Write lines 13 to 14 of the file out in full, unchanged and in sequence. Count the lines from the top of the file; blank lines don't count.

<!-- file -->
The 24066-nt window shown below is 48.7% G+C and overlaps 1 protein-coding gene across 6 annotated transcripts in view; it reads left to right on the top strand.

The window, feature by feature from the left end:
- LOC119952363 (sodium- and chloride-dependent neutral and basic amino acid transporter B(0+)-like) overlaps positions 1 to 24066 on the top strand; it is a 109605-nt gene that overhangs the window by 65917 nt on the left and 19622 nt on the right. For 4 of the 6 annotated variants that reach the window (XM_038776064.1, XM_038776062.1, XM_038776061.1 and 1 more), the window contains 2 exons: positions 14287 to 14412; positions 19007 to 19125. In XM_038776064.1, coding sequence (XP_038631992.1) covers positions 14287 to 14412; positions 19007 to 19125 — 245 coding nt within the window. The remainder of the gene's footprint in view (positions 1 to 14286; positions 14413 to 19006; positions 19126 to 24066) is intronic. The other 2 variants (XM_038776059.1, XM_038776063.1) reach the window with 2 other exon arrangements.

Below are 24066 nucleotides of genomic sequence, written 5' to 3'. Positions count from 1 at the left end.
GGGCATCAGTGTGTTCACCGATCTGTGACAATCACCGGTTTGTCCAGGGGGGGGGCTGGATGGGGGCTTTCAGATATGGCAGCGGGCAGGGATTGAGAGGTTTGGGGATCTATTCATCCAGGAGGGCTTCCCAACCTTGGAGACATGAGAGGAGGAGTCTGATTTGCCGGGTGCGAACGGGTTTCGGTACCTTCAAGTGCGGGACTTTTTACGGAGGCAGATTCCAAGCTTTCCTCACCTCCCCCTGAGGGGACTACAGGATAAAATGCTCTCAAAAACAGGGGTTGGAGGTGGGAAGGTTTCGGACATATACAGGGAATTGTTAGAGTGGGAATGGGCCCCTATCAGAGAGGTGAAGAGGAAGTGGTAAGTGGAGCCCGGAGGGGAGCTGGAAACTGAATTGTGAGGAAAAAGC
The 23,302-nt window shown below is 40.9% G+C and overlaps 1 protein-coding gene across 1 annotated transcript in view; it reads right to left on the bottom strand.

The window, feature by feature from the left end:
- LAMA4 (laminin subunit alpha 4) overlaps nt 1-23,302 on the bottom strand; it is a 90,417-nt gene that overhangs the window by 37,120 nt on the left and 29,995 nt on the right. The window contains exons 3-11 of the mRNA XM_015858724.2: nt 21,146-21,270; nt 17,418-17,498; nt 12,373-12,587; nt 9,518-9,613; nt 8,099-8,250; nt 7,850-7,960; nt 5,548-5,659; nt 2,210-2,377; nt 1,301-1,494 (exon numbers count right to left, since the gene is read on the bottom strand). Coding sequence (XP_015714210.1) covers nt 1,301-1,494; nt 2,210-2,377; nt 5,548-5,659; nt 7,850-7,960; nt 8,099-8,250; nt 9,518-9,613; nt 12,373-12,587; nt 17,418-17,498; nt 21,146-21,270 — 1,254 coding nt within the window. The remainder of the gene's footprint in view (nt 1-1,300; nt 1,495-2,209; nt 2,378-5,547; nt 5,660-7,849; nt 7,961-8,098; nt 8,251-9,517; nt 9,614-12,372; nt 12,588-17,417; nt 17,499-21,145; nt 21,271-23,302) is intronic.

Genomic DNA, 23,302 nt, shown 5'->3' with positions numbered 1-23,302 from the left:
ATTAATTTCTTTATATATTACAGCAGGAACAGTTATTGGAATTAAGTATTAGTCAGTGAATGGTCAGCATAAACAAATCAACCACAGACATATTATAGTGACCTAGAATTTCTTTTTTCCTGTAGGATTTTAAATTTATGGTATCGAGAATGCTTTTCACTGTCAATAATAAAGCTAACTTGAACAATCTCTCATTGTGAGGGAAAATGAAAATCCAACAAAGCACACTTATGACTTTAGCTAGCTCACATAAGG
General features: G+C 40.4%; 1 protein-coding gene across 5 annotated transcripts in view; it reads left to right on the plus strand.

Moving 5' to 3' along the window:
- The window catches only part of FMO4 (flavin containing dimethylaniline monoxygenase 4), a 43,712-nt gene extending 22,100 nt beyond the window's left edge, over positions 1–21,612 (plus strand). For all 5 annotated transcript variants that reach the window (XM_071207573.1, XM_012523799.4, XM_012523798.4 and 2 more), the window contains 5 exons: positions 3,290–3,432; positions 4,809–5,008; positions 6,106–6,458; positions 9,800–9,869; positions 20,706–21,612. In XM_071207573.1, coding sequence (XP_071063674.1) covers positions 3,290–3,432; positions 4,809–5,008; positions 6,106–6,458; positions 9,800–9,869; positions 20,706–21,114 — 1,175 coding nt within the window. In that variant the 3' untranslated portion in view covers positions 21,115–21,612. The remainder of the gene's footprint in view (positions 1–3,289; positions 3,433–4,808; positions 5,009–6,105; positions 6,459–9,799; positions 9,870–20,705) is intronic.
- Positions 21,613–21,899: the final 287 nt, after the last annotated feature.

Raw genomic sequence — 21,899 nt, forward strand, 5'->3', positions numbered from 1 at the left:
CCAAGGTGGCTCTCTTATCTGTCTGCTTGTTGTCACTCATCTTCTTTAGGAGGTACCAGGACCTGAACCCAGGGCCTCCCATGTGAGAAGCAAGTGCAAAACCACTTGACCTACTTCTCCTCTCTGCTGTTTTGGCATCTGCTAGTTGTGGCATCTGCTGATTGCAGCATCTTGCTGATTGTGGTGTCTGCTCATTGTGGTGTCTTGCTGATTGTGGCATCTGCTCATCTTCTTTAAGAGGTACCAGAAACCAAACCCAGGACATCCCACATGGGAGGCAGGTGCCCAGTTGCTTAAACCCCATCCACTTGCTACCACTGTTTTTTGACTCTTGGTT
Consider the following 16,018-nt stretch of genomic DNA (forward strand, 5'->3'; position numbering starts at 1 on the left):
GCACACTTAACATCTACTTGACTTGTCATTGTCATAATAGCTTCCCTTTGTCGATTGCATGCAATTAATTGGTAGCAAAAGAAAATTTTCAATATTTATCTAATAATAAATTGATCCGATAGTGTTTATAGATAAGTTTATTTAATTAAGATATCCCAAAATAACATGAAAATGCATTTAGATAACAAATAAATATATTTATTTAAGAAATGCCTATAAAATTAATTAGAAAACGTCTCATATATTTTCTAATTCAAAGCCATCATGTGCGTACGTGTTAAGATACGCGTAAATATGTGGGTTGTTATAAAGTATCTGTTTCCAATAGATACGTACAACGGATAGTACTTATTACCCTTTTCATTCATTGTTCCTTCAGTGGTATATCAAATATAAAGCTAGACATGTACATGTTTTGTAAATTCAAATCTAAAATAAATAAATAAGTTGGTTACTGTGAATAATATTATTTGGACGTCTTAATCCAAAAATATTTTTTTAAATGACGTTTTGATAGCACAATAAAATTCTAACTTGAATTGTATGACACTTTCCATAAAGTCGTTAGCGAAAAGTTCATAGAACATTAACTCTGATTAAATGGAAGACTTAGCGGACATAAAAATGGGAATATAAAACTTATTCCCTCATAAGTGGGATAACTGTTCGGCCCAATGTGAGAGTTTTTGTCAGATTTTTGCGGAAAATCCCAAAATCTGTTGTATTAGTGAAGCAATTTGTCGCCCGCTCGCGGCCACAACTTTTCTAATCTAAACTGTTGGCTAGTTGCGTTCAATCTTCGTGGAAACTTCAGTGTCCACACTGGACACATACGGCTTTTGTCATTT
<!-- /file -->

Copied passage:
- The window catches only part of FMO4 (flavin containing dimethylaniline monoxygenase 4), a 43,712-nt gene extending 22,100 nt beyond the window's left edge, over positions 1–21,612 (plus strand). For all 5 annotated transcript variants that reach the window (XM_071207573.1, XM_012523799.4, XM_012523798.4 and 2 more), the window contains 5 exons: positions 3,290–3,432; positions 4,809–5,008; positions 6,106–6,458; positions 9,800–9,869; positions 20,706–21,612. In XM_071207573.1, coding sequence (XP_071063674.1) covers positions 3,290–3,432; positions 4,809–5,008; positions 6,106–6,458; positions 9,800–9,869; positions 20,706–21,114 — 1,175 coding nt within the window. In that variant the 3' untranslated portion in view covers positions 21,115–21,612. The remainder of the gene's footprint in view (positions 1–3,289; positions 3,433–4,808; positions 5,009–6,105; positions 6,459–9,799; positions 9,870–20,705) is intronic.
- Positions 21,613–21,899: the final 287 nt, after the last annotated feature.